Saturday, August 29, 2009

Inflammatory Writ

The story as I understand it goes like this. My friend J.B. worked at Barney's in LA. He started a Twitter account completely (he thought) unrelated to working at Barney's. He, like so many of us, started a Twitter account because it's what young people are doing to communicate, keep in touch, share information and what-not. He also, like so many of us, didn't consider for a moment his worklife in starting a Twitter account. Why would he?
I also understand that there is a television show called Hung which airs on the cable network of HBO (I wouldn't know. I choose not to pour crap into my eyes and ears.) One of the stars of that show is named Jane Adams. I'd never heard of the show or the actress until this morning and I think I was happier before.
Jane Adams and entourage went to Barney's and was served by J.B. Her agent paid the bill and did not leave a tip. J.B. wrote a quick joke on Twitter about Jane Adams stiffing him for his tip. Jane Adams, or her agent or someone, found J.B.'s tweet (Who hasn't indulged in the sick vanity of searching their own name online? Be careful what you search for.) and, if I'm getting the story right, Jane Adams came back and gave J.B. the tip (which J.B. also tweeted.) Then she went to Barneys, complained, and Barney's fired J.B. It's probably also worth mentioning that at no point did J.B. tweet the name of Barney's where he worked, so pretty much until they fired him their name was in no way attached to the debacle in the public sphere.
It is also worth mentioning that 1) I emphasize that J.B. wrote this on his personal Twitter with no visible connections to his job and 2) J.B has a newborn daughter to support.

I know J.B. He is an old friend of mine and a good man who works hard and is very talented. I cried during his beautiful final scene in a play we worked on in college. He has a family. He has a great smile. He is funny and warm and cares about the people around him.

So, the rant goes something like this. First of all you have the prima donna actress whose actions bring to mind grim memories of Day of the Locust and the French Revolution. Really this sort of celebrity pomposity (the self-Googling, the having "the help" fired) may have flown before this, the Second Great Depression, started, but we're talking about people's lives and livelihoods here. We are talking about a man who is trying to provide for his baby, and some actress on a hit television show throws a tantrum which gets him fired.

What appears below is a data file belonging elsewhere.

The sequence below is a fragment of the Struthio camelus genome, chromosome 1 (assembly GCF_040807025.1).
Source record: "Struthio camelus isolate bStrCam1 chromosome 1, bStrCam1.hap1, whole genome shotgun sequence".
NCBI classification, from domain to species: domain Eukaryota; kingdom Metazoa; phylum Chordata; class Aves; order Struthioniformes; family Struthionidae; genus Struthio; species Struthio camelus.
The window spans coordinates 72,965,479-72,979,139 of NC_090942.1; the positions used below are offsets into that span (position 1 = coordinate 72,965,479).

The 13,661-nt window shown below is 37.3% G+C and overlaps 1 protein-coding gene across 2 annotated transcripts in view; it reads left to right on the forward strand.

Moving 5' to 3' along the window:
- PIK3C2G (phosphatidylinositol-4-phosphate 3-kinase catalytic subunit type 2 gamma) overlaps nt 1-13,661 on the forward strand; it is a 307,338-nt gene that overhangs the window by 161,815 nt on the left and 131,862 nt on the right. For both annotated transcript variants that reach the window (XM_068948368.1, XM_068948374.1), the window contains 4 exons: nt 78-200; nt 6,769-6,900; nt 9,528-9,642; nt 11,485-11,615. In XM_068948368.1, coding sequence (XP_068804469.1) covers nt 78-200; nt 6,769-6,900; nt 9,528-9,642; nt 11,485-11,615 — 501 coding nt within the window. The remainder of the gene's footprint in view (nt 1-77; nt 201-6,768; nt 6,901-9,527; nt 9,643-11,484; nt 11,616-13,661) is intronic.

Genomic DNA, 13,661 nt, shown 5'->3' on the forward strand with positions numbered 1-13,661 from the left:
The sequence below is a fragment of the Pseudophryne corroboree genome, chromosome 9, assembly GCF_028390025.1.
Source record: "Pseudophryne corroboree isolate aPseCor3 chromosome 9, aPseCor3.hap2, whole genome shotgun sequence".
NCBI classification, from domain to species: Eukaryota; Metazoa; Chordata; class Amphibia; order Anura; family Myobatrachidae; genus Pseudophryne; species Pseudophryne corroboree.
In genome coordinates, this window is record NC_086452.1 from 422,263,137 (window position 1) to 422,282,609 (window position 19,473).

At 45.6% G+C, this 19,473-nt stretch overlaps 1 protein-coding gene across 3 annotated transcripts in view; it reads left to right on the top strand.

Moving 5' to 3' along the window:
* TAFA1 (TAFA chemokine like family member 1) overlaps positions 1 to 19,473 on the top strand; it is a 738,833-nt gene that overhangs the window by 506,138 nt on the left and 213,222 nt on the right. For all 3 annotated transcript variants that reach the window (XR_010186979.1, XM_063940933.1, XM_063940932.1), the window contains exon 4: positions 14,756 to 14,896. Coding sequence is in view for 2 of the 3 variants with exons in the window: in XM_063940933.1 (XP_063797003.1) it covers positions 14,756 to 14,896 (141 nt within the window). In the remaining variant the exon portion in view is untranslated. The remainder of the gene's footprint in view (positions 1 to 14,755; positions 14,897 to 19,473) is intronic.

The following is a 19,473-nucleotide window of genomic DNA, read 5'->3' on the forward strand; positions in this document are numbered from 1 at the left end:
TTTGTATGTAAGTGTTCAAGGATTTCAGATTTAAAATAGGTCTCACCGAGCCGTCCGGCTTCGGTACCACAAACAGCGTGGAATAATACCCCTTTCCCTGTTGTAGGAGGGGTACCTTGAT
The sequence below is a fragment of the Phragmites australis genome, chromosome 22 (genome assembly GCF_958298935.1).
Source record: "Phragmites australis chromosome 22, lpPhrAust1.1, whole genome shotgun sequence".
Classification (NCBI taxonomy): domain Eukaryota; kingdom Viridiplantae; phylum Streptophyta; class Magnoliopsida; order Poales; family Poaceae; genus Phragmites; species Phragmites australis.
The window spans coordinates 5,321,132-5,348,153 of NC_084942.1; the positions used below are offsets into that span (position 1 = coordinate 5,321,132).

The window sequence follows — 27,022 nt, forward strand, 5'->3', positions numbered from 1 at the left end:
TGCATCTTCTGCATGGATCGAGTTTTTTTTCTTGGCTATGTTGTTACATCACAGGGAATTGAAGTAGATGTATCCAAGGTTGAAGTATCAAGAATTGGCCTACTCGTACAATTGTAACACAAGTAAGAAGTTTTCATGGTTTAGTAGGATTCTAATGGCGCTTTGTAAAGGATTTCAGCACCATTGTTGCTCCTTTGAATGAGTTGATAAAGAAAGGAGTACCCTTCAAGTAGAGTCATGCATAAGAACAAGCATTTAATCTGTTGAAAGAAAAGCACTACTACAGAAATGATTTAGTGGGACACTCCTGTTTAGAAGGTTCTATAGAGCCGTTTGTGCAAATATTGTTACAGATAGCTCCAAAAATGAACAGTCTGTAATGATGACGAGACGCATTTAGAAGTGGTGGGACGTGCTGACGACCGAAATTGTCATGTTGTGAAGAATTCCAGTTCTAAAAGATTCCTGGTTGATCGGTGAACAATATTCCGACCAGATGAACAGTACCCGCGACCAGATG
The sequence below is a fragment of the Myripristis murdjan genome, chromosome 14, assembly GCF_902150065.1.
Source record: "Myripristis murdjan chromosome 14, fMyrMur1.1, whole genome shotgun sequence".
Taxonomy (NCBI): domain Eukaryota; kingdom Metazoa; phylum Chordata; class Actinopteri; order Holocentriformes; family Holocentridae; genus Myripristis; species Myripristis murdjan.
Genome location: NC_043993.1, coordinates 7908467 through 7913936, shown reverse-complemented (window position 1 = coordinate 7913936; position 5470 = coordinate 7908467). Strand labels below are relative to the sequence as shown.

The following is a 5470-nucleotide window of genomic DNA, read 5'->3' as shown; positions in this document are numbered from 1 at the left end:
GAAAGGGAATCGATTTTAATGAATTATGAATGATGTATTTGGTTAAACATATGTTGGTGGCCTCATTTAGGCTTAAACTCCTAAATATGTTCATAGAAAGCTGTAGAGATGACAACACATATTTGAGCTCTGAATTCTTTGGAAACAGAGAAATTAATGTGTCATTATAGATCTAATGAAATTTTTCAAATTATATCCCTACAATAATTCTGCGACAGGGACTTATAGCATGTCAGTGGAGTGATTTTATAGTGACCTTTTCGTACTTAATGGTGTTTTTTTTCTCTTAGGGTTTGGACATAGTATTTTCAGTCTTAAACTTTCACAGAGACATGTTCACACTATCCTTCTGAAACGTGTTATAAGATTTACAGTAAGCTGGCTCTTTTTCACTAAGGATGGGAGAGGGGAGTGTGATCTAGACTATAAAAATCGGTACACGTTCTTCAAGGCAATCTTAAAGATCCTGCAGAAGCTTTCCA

Then there's the television show which my wife described to me because she'd heard it described in an interview on the radio. Suddenly the decadent and masterbatory culture that surrounds Jane Adams made a lot more sense. The entitlement that would lead someone to behave in that manner was evident.
Second, you have Barney's which first of all fired a worker on the whim of some elitist. (There is also the freedom of speech issues which, if I didn't know J.B. personally and care about him, I would find to be the most disgusting part of this story.) To them people are so disposable and workers so desperate that businesses think they can micromanage into our private online life. But this just shows how archaic the thinking of the management at Barney's is. Either they are ignorant of or quick to forget the Iranian Election and the online outcry over CNN's lack of coverage thereof, the viral video for "United Breaks Guitars," and how we, the internet, are standing up as a people to take down Glen Beck. How dare you, Jane Adams! How dare you, Barney's! You've grown far too comfortable slopping the bourgeois troughs. On a whim you think you can fire people, ruin lives, take food from the mouths of hungry babies? How dare you! We will tell the world!